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Harry Hertz


Are You A Role Model Leader for 2021?

These are some of the changes leaders must make in their personal roles and attributes

Published: Wednesday, March 10, 2021 - 12:01

Untitled Document

This past year has seen greater change in the work environment than any year in my recollection (and that is quite a few years). It was a year of many challenges, brought on by a global pandemic and a renewed and needed social consciousness. The past year also created many opportunities for innovation and rethinking workplace and workforce operations, customer engagement, and community well-being.

The 2021-2022 Baldrige Excellence Framework addresses these changes through revised Criteria questions and revisions to the Baldrige Core Values and Concepts. In many cases these changes involved emphasizing subjects that had already been addressed as areas of growing or emerging importance in the 2019–2020 Baldrige Excellence Framework.

Many organizations are calling the adjustments they now need to make “the new normal” that will emerge from this year of upheaval. Components of the new normal were discussed in an earlier article, “The New Normal Will Require RE2ST3.” 

One clear challenge for leaders is changes they must make in their personal roles and attributes to address this new normal. For numerous years the Baldrige Program has published a set of leadership attributes and behaviors displayed by role-model leaders and based on the Baldrige Core Values and Concepts. Given the changes we have experienced and made to the 2021–2022 Baldrige Criteria and Core Values, we have also revised our set of role model leadership attributes and behaviors

The leader’s role

I encourage you to look at the full set of modified attributes and behaviors. Here, I will highlight by area of need some of the key changes in leaders’ personal roles.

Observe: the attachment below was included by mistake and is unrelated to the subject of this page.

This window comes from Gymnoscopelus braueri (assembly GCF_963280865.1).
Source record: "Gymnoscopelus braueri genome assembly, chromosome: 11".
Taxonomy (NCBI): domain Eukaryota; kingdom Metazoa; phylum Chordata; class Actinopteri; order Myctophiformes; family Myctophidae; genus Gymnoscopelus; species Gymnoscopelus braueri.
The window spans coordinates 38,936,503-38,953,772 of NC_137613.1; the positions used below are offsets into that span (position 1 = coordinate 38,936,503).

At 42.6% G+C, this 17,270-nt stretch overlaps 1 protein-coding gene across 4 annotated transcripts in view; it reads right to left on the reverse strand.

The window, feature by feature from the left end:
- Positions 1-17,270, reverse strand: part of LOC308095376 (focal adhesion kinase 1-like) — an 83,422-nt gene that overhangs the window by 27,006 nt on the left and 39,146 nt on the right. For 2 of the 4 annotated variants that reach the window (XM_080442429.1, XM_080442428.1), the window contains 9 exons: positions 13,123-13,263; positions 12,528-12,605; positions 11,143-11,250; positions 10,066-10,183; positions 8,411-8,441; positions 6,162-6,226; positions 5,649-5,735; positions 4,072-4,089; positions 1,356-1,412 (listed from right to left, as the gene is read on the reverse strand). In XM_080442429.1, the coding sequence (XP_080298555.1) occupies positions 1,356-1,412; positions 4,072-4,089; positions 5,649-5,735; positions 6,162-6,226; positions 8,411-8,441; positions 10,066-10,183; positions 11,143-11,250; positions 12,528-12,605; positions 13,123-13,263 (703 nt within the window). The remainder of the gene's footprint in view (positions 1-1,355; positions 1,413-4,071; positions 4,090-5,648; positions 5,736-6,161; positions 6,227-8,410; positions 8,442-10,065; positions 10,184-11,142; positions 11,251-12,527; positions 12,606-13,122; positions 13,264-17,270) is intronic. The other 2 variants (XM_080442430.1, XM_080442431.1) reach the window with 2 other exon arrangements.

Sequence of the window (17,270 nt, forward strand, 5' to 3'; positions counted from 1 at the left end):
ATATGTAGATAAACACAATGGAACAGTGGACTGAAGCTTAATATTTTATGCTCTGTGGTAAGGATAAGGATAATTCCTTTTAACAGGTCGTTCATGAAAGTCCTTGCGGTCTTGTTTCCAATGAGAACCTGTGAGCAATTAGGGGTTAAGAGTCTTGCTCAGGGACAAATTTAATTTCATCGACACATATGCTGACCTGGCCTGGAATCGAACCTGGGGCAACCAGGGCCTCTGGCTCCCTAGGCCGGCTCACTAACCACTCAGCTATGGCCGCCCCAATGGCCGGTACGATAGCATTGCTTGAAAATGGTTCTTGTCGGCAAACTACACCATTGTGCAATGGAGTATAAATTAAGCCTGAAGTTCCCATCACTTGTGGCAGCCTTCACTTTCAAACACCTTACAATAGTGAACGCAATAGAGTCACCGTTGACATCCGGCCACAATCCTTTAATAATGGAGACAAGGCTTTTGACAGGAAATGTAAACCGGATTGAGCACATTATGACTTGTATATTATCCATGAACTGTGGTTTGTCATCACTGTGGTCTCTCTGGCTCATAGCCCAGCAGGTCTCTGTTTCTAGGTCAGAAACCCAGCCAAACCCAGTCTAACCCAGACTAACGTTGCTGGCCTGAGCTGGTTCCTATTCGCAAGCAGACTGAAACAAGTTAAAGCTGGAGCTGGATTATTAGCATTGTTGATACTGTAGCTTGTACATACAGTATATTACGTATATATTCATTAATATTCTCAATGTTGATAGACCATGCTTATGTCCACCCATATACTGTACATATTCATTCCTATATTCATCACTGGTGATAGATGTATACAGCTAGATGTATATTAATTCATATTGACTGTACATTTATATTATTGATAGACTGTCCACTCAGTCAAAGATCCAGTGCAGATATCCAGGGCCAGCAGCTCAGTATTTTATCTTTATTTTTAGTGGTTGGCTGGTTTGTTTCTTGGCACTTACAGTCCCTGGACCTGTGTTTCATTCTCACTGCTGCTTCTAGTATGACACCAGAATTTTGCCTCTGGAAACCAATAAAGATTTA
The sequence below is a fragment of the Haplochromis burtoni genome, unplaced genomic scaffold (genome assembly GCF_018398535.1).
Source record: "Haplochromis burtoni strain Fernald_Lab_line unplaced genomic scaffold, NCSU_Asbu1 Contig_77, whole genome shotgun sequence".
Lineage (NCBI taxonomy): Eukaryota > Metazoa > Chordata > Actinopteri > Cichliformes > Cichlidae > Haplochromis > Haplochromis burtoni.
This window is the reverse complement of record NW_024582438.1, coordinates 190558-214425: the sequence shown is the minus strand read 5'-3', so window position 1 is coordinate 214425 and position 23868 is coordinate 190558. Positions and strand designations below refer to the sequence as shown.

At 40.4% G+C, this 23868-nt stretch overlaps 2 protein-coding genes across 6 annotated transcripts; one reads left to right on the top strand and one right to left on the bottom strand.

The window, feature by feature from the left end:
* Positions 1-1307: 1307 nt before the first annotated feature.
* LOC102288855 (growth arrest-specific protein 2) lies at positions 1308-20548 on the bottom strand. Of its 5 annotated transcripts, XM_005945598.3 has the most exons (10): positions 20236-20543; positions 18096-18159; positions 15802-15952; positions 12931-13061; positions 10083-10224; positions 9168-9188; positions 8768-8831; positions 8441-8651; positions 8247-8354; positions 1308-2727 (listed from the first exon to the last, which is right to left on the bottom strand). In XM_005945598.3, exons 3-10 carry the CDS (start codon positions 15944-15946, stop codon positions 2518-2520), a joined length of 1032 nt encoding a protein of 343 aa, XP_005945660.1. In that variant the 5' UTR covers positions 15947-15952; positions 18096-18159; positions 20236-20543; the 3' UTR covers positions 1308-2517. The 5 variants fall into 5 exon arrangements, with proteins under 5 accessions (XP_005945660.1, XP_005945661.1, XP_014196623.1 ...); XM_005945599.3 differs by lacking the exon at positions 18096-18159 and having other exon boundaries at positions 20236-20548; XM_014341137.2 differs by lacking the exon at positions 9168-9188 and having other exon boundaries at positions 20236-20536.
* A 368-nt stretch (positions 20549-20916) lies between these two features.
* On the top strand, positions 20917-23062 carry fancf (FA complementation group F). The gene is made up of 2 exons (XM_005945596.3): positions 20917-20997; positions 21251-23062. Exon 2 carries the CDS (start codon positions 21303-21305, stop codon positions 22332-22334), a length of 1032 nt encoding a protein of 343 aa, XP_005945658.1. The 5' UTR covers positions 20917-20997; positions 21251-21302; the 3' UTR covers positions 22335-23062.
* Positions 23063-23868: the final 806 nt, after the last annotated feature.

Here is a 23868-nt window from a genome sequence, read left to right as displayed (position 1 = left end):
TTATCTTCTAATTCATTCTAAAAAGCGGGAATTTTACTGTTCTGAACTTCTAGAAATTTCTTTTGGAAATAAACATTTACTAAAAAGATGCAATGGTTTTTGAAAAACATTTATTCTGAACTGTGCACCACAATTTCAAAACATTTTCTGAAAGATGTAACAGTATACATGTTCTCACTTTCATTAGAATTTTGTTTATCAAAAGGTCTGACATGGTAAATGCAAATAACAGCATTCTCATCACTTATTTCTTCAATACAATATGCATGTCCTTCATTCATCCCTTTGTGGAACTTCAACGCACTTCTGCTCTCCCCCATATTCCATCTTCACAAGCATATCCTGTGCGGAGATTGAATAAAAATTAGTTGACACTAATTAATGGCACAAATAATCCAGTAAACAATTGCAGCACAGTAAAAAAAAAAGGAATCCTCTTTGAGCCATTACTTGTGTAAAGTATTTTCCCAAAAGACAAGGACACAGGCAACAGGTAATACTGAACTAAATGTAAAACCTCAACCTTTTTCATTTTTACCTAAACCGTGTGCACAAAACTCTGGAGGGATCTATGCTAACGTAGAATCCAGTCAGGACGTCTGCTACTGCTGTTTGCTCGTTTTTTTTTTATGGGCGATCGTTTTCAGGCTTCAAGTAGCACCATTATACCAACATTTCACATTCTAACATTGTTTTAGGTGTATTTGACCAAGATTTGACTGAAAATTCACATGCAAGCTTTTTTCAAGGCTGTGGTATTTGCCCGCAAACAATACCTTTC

We live in a world where innovation frequently is cross-disciplinary and benefits from inputs across the organization, and from collaboration with organizational partners. Leaders must guide innovation with a greater business-ecosystem perspective. Organizational learning requires a leader who can help the organization learn from and adapt best practices, and provide an environment for intelligent risk-taking that goes beyond the organization to involve partners and collaborators. Leaders must challenge the organization to draw larger meaning from analysis of key data to judge not only current and likely future performance, but also to imagine a different and better future.

Equity and inclusion

Leaders are responsible for building a workforce culture characterized by diversity, equity, and inclusion. Opportunity and respect for all workforce members must start at the top and be role-modeled by the composition and behaviors of the leadership team. These behaviors must extend to the leaders’ treatment of customers and the community served by the organization.


Leaders must establish a resilient organization that can adapt to uncertainty. Leaders are responsible for building an organization that can anticipate and recover from emergencies and disruptions. They must lead with a strategy that builds on opportunities and addresses threats internally and through the organization’s ecosystem. Cross-training workforce members is part of a strategy for resilience.

Measuring results

To be a resilient organization, its leaders must select a composite of measures that include financial, product and process, customer, workforce, leadership, strategy, and societal performance. Key stakeholders will hold leaders accountable for these measures, with a focus based on their individual interests.

Is your leadership team accountable for innovation, equity and inclusion, resilience, and a full suite of results? See how you measure up against the full set of leadership attributes and behaviors. You will be a better leader for the actions you take, and your organization will be a better organization as a result.

First published Feb. 16, 2021, on NIST’s Blogrige.


About The Author

Harry Hertz’s picture

Harry Hertz

Harry Hertz retired in June 2013 from the National Institute of Standards and Technology (NIST), where he had served as director of the Baldrige Performance Excellence Program since 1995. For more than 15 years he was the primary architect of the Baldrige Criteria for Performance Excellence, responsible for expansion of the Baldrige Program and Award to healthcare, education, and nonprofits, including government. Hertz serves on the advisory group for VHA’s Center for Applied Healthcare Studies, and on the adjunct faculty of American University. He has a bachelor’s degree in chemistry from Polytechnic Institute of Brooklyn, and a Ph.D. from M.I.T.